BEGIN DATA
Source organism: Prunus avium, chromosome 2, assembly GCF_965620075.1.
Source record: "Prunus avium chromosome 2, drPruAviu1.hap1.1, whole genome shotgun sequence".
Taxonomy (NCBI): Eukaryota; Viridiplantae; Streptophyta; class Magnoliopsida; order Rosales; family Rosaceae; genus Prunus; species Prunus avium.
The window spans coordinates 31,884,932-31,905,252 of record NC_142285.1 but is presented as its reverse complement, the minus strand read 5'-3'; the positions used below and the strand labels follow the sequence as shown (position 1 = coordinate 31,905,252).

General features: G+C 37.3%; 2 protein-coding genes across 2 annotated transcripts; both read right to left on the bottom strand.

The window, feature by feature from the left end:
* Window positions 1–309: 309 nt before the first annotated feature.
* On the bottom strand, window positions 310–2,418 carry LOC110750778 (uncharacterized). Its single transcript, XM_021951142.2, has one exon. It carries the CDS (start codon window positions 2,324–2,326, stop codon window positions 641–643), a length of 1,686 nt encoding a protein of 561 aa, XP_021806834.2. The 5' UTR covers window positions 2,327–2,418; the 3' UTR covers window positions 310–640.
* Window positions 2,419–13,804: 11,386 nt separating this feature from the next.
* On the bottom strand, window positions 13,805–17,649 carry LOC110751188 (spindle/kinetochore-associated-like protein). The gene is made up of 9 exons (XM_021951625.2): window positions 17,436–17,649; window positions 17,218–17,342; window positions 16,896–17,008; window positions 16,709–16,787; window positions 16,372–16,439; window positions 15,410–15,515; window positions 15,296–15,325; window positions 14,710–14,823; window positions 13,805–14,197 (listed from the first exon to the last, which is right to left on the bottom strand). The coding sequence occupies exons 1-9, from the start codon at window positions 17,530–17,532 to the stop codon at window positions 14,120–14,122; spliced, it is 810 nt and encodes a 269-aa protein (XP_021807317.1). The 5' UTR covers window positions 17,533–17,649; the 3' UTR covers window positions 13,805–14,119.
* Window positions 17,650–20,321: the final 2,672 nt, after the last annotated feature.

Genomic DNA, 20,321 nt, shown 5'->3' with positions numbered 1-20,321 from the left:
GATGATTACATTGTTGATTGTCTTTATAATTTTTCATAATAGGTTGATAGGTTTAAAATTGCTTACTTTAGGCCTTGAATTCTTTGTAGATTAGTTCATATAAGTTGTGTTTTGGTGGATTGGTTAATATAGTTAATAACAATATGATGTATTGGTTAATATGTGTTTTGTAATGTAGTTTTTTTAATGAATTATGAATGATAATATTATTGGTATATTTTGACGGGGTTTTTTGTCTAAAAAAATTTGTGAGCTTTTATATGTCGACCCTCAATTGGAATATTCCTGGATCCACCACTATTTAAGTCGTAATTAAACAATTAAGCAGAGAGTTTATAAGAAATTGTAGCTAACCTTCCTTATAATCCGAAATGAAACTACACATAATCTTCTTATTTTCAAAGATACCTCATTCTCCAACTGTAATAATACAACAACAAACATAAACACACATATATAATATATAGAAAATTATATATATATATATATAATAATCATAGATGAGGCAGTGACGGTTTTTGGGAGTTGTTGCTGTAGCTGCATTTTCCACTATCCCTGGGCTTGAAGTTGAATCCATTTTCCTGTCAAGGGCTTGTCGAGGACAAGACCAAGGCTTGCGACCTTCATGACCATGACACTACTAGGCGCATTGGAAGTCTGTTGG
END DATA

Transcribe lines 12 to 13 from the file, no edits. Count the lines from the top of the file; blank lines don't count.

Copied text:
Genomic DNA, 20,321 nt, shown 5'->3' with positions numbered 1-20,321 from the left:
GATGATTACATTGTTGATTGTCTTTATAATTTTTCATAATAGGTTGATAGGTTTAAAATTGCTTACTTTAGGCCTTGAATTCTTTGTAGATTAGTTCATATAAGTTGTGTTTTGGTGGATTGGTTAATATAGTTAATAACAATATGATGTATTGGTTAATATGTGTTTTGTAATGTAGTTTTTTTAATGAATTATGAATGATAATATTATTGGTATATTTTGACGGGGTTTTTTGTCTAAAAAAATTTGTGAGCTTTTATATGTCGACCCTCAATTGGAATATTCCTGGATCCACCACTATTTAAGTCGTAATTAAACAATTAAGCAGAGAGTTTATAAGAAATTGTAGCTAACCTTCCTTATAATCCGAAATGAAACTACACATAATCTTCTTATTTTCAAAGATACCTCATTCTCCAACTGTAATAATACAACAACAAACATAAACACACATATATAATATATAGAAAATTATATATATATATATATAATAATCATAGATGAGGCAGTGACGGTTTTTGGGAGTTGTTGCTGTAGCTGCATTTTCCACTATCCCTGGGCTTGAAGTTGAATCCATTTTCCTGTCAAGGGCTTGTCGAGGACAAGACCAAGGCTTGCGACCTTCATGACCATGACACTACTAGGCGCATTGGAAGTCTGTTGG